So I don’t think this suit is going anywhere. And some of the arguments just seem way off: “Without the Steam MFN, it would be in game developers’ independent economic interest to offer their PC games at lower prices on platforms that charge a lower commission than the Steam platform.” Really? (I think devs would just get a lower ‘platform tax’ and be happy with that. Most aren’t going to mess with pricing.)

But some of the subtleties - like the difference between copies of games and Steam keys of games - might be complex enough for your average judge to not get this suit immediately thrown out. I guess we’ll see, though I presume the bar to actually win this type of lawsuit is very high.

Otherwise - sure, I’d love Steam to invert its platform cost structure and offer 20% cut to devs who make under $1 million, as opposed to over $50 million. But that’s a philosophical company decision. And that November 2018 change for big games was explained as ‘the network effect of big games benefits all, so big games should be financially compensated’. Which is a very logical, Valve-like take on things, even if I don’t agree. So… shrug emoji?

How Epic Games Store is going…

As it happens, we have a great opportunity to look at Epic Games Store’s progress vs. Steam, in the form of Epic’s very transparent year in review blog post. And the excellent biz-focused Master The Meta newsletter made the above infographic summarizing year on year changes - very helpful, subscribe to them if you haven’t.

The interesting number for us is EGS’ third party revenues (actual spending, not including the value of coupons, Epic’s game advances to devs, & other elements.) The Master The Meta graph makes it look more impressive than it really is - it’s gone up from $251 million in 2019 to $265 million in 2020, a 5.5% increase.

MTM uses some F2P-mobile-like metrics to try to evaluate performance, and suggests that Steam “is likely already starting to feel the pinch” due to the 56 million monthly uniques. I… disagree, quite a bit. Free game giveaways, plus Fortnite (and Rocket League, nowadays!) players are clearly a big chunk of that user base.

And I’m sure that Epic’s 2020 estimates for third-party game revenue were significantly more than it ended up doing, given the $100 million+ (?) it spent in 2020 into a combination of ‘$10 off’ coupons, multi-million dollar advances against sales for devs, and paying for free game giveaways per week.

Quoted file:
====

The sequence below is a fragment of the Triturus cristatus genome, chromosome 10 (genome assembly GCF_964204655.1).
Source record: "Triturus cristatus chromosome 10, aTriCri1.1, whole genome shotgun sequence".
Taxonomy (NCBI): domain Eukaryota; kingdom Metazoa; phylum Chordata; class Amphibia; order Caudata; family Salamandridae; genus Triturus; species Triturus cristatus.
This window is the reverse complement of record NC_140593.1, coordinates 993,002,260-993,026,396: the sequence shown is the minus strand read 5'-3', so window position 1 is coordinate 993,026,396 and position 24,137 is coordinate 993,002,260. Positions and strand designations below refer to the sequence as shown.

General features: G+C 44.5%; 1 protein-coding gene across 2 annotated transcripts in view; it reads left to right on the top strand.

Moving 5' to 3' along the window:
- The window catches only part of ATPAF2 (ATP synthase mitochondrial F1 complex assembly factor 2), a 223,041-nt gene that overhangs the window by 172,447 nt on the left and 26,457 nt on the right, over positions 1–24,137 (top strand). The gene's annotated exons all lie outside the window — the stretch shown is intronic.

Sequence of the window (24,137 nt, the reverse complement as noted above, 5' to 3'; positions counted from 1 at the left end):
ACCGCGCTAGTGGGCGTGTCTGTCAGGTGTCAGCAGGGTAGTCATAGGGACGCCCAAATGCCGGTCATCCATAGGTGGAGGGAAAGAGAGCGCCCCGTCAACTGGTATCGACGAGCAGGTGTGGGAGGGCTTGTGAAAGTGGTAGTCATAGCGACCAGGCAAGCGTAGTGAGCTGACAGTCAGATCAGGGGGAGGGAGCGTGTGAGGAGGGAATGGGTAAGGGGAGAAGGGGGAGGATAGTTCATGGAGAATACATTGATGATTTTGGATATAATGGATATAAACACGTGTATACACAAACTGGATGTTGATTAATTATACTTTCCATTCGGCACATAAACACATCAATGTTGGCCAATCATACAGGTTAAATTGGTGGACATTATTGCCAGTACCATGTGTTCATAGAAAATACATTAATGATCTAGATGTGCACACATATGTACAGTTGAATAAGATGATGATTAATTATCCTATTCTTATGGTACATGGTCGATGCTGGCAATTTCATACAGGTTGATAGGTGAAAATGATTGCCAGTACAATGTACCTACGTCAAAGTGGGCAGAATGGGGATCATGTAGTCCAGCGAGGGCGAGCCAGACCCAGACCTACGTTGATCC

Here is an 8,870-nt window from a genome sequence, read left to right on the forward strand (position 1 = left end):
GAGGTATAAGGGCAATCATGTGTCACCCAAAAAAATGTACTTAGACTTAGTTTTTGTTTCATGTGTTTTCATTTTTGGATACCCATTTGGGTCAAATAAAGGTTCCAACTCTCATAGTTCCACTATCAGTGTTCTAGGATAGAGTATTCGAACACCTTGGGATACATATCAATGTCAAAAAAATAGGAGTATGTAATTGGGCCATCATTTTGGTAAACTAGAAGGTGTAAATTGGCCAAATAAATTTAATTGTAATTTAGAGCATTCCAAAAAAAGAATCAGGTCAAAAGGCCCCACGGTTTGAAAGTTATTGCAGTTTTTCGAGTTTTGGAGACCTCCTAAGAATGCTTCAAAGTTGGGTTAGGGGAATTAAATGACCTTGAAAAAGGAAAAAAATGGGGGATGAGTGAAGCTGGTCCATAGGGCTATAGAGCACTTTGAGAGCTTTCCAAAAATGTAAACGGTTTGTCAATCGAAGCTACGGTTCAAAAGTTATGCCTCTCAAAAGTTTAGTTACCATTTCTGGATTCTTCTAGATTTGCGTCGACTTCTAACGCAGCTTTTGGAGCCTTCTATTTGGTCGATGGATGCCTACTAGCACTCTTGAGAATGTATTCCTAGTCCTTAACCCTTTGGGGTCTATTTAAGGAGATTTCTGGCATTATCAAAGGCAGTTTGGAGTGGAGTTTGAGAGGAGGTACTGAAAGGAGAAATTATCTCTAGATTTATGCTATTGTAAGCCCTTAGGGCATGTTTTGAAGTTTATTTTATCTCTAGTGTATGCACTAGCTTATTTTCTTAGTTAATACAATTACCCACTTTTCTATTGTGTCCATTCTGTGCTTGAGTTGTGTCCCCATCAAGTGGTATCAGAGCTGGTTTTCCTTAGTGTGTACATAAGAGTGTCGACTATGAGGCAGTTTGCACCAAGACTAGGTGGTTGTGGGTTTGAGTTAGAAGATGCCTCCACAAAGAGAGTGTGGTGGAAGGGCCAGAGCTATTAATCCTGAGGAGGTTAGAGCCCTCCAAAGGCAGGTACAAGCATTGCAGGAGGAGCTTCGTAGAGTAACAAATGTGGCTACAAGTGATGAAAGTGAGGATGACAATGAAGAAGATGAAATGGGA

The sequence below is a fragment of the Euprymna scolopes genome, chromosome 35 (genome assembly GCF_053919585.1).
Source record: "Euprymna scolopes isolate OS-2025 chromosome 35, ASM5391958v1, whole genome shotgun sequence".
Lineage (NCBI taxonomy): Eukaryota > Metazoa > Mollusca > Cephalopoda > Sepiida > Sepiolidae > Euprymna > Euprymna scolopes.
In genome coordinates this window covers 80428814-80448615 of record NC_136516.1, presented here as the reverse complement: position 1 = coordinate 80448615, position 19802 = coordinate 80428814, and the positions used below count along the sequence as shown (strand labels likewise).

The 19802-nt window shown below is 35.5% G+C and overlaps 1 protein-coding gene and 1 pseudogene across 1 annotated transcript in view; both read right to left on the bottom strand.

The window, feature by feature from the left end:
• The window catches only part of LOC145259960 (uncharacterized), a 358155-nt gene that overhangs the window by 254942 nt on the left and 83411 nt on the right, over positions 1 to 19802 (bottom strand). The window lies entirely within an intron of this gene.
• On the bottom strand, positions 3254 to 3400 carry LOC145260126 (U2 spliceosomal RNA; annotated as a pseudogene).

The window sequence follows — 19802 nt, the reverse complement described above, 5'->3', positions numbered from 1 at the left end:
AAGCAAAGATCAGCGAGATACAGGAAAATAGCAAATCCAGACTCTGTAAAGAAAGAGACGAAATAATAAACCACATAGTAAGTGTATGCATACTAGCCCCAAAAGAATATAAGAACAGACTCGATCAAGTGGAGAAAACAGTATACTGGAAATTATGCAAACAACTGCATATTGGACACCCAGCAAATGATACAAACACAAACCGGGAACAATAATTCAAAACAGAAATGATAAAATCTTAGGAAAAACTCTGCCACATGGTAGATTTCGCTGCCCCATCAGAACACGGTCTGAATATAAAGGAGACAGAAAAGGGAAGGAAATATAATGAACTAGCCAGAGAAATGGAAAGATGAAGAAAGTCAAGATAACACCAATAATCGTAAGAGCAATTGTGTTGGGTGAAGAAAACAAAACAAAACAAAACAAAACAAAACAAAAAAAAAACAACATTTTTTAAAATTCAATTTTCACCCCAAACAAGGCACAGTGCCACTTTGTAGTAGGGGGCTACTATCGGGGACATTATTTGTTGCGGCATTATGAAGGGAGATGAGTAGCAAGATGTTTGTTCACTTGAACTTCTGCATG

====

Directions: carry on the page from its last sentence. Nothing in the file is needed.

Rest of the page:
As I understand it, 2021’s pivot for the Epic Games Store involves easing off the free games and some of the smaller ‘guaranteed’ developer advances, while making simultaneous Epic, Steam and console releases easier for the average dev. (The EGS Store Submission page seems to be working better for devs nowadays, though subjective ‘quality standards’ are still clearly applied.)

So, just to re-iterate - it’s good to put your game on Epic Games Store as early as you can, if they’ll let you! Balancing Monkeys’ non-violent indie city builder Before We Leave reported 50,000 EGS sales as of December (the related Gamasutra advice blog by Sam Barham is good btw!) It was Epic exclusive, of course, but looks like a great game, and is one of just 10 city-builders on the platform.

Long-term, I’m wildly guessing that EGS sales will normalize to 10-20% of Steam sales (or less?) for simultaneously released games. We’ll see. Right now we have near-zero public comparables besides those Democracy 4 numbers, which are not ‘apples to apples’ for multiple reasons. So.. hit me up if you know, eh?

The game discovery news round-up..

After that particular duo of analytical gems (or lumps of fool’s good, depending on who you talk to), we have just a whole bunch of good platform and discovery news to get through. So let’s get to it:

  • RockPaperShotgun reminds us all what I presume you haven’t forgotten, which is the next Steam Games Festival - officially called the February edition, since seasons can be confusing & duplicative - is kicking off on February 3rd at 6pm GMT (10am PT), and runs until February 9th. More than 500 demos (!) this time - and sign up here for a reminder when it goes live.